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Major Scale Modes: Lesson 24

 

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In this lesson I discuss more about using modes for tonal functions.

Again, the primary distinction here is between a modal approach and a tonal approach.

In the video I show how to use the lydian mode as a means of modulating from A major to E major.

Also, consider this, if you play these notes:

a, b, c, d, e, f#, g

Then you are in the key of G major, as in you have a group of notes that form the G major scale starting on the 2nd scale degree. But which mode are you using?

The answer is: You don't know until and unless you identify which one of those notes you are currently labelling the root or 1st degree. It could be anyone of them, but is not necessarily one more than than the others until you pick a frame of reference.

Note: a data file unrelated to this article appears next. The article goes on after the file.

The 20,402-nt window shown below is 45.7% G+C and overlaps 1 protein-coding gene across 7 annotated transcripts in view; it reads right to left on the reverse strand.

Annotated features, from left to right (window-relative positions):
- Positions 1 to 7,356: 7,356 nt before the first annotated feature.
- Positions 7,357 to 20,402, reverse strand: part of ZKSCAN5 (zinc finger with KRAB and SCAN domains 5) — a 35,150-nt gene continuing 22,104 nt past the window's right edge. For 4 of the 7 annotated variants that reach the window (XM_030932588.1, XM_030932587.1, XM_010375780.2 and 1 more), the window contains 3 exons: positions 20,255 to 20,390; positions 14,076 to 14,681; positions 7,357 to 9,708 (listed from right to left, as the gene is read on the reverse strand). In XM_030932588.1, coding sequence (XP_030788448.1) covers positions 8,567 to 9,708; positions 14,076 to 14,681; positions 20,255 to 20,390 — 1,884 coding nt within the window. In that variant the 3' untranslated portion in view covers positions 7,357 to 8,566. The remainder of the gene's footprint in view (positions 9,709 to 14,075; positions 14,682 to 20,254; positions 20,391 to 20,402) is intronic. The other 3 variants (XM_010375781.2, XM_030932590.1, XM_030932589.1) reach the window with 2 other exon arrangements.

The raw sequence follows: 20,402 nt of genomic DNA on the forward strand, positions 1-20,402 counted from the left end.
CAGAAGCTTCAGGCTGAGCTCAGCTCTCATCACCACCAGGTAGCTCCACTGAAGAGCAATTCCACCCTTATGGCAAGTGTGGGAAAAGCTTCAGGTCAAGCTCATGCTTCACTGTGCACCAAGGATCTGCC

So, until you pick a reference point, A Dorian is G Ionian for all practical purposes. It isn't until you pick a context to place those notes in that you can refer to what you are playing as a specific mode.

So I would say, does the backing track you are playing over emphasize the A as the primary bass note? If so then that part is suggesting A dorian. If the bass note emphasizes or resolves to another note (G for example), then it would be better to think of it as in G ionian.

Consider this group of notes:

c, d, e, f, g, a, b, c

If I played those notes while at the same time a bass player was playing a pattern of 1/8 note c's, then it would sound like I was playing ionian.

But if I played those notes while at the same time a bass player was playing a pattern of 1/8 note e's, then it would sound like I was playing phrygian.

Everything depends upon context. Each mode has a unique sound due to their unique system of intervals. But since they are all integrated with one another, they can also all be thought of as different fretboard patterns of each other, too.

I hope this has given you more insight into the modes!